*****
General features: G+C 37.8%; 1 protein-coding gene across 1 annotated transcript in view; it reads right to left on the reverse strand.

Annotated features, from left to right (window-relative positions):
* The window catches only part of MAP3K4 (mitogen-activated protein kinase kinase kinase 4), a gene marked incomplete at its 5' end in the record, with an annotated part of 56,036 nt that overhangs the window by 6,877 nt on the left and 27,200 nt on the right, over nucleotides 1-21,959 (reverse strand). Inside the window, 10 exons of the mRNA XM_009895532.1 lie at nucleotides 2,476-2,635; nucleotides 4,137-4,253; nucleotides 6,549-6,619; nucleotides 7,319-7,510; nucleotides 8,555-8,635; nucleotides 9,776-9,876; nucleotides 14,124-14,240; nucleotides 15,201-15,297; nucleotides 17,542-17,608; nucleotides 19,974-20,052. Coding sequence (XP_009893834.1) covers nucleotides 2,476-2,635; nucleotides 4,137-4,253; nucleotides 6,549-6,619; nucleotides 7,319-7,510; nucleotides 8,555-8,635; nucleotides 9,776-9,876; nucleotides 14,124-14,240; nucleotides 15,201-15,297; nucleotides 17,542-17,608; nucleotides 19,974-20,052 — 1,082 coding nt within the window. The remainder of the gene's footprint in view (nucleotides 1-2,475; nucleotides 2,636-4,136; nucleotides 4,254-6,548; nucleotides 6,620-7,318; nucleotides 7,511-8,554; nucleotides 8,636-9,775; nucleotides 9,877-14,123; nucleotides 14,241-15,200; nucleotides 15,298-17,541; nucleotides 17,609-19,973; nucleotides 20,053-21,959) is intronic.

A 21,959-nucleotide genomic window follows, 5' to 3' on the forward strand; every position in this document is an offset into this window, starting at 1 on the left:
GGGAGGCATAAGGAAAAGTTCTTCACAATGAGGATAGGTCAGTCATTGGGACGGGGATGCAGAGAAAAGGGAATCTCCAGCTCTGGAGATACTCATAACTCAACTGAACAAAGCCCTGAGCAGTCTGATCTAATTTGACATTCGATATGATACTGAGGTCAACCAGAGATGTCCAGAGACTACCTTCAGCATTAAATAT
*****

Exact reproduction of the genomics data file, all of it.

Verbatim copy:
General features: G+C 37.8%; 1 protein-coding gene across 1 annotated transcript in view; it reads right to left on the reverse strand.

Annotated features, from left to right (window-relative positions):
* The window catches only part of MAP3K4 (mitogen-activated protein kinase kinase kinase 4), a gene marked incomplete at its 5' end in the record, with an annotated part of 56,036 nt that overhangs the window by 6,877 nt on the left and 27,200 nt on the right, over nucleotides 1-21,959 (reverse strand). Inside the window, 10 exons of the mRNA XM_009895532.1 lie at nucleotides 2,476-2,635; nucleotides 4,137-4,253; nucleotides 6,549-6,619; nucleotides 7,319-7,510; nucleotides 8,555-8,635; nucleotides 9,776-9,876; nucleotides 14,124-14,240; nucleotides 15,201-15,297; nucleotides 17,542-17,608; nucleotides 19,974-20,052. Coding sequence (XP_009893834.1) covers nucleotides 2,476-2,635; nucleotides 4,137-4,253; nucleotides 6,549-6,619; nucleotides 7,319-7,510; nucleotides 8,555-8,635; nucleotides 9,776-9,876; nucleotides 14,124-14,240; nucleotides 15,201-15,297; nucleotides 17,542-17,608; nucleotides 19,974-20,052 — 1,082 coding nt within the window. The remainder of the gene's footprint in view (nucleotides 1-2,475; nucleotides 2,636-4,136; nucleotides 4,254-6,548; nucleotides 6,620-7,318; nucleotides 7,511-8,554; nucleotides 8,636-9,775; nucleotides 9,877-14,123; nucleotides 14,241-15,200; nucleotides 15,298-17,541; nucleotides 17,609-19,973; nucleotides 20,053-21,959) is intronic.

A 21,959-nucleotide genomic window follows, 5' to 3' on the forward strand; every position in this document is an offset into this window, starting at 1 on the left:
GGGAGGCATAAGGAAAAGTTCTTCACAATGAGGATAGGTCAGTCATTGGGACGGGGATGCAGAGAAAAGGGAATCTCCAGCTCTGGAGATACTCATAACTCAACTGAACAAAGCCCTGAGCAGTCTGATCTAATTTGACATTCGATATGATACTGAGGTCAACCAGAGATGTCCAGAGACTACCTTCAGCATTAAATAT